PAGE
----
Andrew Heaney passes a test, hopes to start on Thursday – Orange County Register

HOUSTON — Andrew Heaney said he is ready to pitch.

The Angels left-hander threw off a mound for the first time since coming out of a game two weeks ago with what was diagnosed as shoulder inflammation. Heaney then said his plan is to take his next turn in the rotation, on Thursday in Chicago.

“Absolutely, I want to pitch,” Heaney said minutes after completing his session on Sunday.

Heaney said he threw 25-30 pitches at the normal intensity he would work for a between-starts bullpen session. He expects to repeat that workout on Tuesday. If that goes well, he would start on Thursday, he said.

Angels manager Mike Scioscia, speaking before Heaney threw, said only that it’s still possible for him to take that turn. Scioscia had said as recently as Friday that they didn’t have a plan for when Heaney would get on a mound, so Sunday’s workout was something of a pleasant surprise for the Angels.

Heaney said he has made significant progress this week.

“The last four or five days, it’s been feeling really good,” he said. “No residual affects or anything afterwards.”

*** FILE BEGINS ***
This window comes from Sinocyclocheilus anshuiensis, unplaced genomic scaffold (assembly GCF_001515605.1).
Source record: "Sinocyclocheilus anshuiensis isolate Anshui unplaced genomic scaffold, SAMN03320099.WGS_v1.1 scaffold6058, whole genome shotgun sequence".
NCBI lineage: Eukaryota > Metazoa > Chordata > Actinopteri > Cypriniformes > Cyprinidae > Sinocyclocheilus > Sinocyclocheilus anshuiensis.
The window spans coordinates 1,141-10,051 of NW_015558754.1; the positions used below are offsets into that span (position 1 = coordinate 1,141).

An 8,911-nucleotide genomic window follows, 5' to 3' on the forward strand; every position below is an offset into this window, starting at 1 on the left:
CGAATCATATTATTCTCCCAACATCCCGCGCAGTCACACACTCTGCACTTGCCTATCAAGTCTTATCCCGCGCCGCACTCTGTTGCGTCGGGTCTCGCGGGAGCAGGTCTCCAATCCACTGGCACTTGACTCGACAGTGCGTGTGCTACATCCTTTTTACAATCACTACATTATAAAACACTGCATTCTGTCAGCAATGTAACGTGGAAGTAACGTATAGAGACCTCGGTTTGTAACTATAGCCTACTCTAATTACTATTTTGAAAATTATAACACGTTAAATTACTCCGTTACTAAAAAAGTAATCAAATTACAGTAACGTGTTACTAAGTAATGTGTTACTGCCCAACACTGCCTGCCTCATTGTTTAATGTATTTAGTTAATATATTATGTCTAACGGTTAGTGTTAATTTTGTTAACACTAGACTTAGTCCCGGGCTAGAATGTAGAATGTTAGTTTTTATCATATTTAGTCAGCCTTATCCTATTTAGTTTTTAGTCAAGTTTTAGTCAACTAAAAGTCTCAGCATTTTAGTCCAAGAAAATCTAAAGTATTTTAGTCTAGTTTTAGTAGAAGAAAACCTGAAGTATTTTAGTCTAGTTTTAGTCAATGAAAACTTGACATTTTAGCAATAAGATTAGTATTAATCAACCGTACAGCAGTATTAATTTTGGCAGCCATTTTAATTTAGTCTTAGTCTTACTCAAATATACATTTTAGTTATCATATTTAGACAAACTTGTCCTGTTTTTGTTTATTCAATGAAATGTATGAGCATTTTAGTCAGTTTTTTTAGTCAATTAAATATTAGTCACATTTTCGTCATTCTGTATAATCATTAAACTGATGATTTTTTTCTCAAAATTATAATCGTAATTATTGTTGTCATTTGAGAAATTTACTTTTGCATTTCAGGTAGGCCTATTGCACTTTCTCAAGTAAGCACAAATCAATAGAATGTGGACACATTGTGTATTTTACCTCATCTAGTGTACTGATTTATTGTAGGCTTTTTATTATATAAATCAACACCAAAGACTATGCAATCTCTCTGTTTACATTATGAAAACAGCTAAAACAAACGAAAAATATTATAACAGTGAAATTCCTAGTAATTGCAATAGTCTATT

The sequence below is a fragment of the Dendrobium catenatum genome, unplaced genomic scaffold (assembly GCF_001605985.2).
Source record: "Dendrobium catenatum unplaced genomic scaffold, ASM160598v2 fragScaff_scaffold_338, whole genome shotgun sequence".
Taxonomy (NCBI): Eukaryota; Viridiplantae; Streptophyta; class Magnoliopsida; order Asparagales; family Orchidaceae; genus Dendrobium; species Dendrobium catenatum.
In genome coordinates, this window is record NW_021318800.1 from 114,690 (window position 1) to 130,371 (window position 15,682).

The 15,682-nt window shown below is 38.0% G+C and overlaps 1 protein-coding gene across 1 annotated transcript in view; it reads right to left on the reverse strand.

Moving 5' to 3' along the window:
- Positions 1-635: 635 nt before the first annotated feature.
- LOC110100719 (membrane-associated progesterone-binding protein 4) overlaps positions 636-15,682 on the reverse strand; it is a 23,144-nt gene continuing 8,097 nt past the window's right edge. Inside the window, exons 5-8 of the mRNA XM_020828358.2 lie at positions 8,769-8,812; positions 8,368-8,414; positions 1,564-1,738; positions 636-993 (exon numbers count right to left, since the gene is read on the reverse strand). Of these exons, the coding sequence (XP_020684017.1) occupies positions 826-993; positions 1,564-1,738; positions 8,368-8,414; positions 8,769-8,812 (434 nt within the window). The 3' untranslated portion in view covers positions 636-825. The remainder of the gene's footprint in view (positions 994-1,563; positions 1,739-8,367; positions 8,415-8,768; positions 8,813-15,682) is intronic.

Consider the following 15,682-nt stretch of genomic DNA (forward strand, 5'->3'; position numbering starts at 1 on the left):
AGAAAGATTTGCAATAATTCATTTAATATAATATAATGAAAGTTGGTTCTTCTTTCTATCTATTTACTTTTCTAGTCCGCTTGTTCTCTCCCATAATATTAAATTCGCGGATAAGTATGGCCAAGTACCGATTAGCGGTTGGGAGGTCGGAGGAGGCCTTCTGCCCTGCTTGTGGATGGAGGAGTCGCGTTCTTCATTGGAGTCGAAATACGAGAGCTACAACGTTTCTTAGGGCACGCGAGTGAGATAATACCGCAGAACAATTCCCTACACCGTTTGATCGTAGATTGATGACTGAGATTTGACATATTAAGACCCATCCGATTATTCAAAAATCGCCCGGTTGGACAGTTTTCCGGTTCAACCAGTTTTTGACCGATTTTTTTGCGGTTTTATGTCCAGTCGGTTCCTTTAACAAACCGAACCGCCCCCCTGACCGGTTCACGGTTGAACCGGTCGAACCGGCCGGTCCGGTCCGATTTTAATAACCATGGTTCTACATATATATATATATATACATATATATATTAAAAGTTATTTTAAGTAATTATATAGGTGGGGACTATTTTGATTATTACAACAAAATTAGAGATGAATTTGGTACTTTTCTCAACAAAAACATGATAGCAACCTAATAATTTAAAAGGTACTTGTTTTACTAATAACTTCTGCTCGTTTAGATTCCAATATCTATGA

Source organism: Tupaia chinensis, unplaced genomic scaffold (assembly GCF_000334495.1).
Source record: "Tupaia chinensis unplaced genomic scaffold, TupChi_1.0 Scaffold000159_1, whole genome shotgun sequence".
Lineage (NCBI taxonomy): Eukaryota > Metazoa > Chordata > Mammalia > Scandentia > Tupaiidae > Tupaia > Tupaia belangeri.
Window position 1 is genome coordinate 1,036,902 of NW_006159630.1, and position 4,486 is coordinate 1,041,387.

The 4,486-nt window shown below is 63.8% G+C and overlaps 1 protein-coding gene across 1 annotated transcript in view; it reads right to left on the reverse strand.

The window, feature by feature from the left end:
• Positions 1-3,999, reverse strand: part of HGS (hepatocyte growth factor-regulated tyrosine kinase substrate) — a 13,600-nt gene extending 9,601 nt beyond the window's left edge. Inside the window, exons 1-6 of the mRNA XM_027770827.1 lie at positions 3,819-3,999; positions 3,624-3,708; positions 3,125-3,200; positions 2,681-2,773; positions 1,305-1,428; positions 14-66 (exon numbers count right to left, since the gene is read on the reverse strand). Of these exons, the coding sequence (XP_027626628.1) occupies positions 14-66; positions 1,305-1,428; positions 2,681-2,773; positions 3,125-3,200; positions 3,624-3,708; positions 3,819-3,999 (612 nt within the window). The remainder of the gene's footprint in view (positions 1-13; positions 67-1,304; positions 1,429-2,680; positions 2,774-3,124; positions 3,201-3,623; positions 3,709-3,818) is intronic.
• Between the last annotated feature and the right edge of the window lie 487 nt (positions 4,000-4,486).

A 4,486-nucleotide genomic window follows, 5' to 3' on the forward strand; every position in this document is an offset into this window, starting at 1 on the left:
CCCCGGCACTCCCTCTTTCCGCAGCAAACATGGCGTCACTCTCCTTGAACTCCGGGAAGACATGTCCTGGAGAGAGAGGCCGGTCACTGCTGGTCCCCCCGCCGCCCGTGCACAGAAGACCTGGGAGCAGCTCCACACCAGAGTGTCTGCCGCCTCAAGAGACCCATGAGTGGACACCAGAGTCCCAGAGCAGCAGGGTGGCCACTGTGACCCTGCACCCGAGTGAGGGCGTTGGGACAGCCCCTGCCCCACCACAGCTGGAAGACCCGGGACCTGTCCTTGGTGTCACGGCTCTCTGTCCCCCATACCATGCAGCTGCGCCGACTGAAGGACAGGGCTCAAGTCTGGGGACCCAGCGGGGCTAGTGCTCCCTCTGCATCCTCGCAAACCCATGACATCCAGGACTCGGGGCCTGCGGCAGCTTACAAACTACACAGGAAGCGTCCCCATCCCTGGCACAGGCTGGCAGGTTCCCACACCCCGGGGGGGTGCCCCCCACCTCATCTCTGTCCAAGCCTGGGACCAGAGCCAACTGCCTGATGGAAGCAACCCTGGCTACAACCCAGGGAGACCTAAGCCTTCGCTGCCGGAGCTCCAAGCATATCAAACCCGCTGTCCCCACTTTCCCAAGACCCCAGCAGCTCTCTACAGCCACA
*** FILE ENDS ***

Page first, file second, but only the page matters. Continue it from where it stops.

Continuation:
Obviously, the Angels have a steep climb to get to the postseason, and it’s possible they could be mathematically eliminated before Thursday.

Heaney said he wants to pitch, regardless of the standings.

“If I didn’t think there was any value, I wouldn’t be working toward trying to do it,” he said. “Obviously, I think there’s some value in it for me, personally or for the team. I’m always going to assume every time I step on the mound I’m going to be the best I’ve ever been. Whether we’re in it or not, I want to go out and pitch.”

ABOUT THE ANTHEM

In the wake of Oakland A’s catcher Bruce Maxwell kneeling during the national anthem on Saturday, and numerous expressions throughout the NFL on Sunday, Scioscia said he would not have an issue if one of his players chose to make such a statement.

Scioscia said he planned to address the team before Sunday’s game to let them know the organization would support them. However, when the anthem was played, all of the Angels on the field were standing at attention.

“I think the national anthem has always been a time of just personal reflections,” Scioscia said. “Some guys say a prayer. Some guys are talking to their batterymate and and some guys are using it as a way to make some kind of statement. It’s a personal time. As an organization, we feel guys are free to use that personal time for whatever personal…

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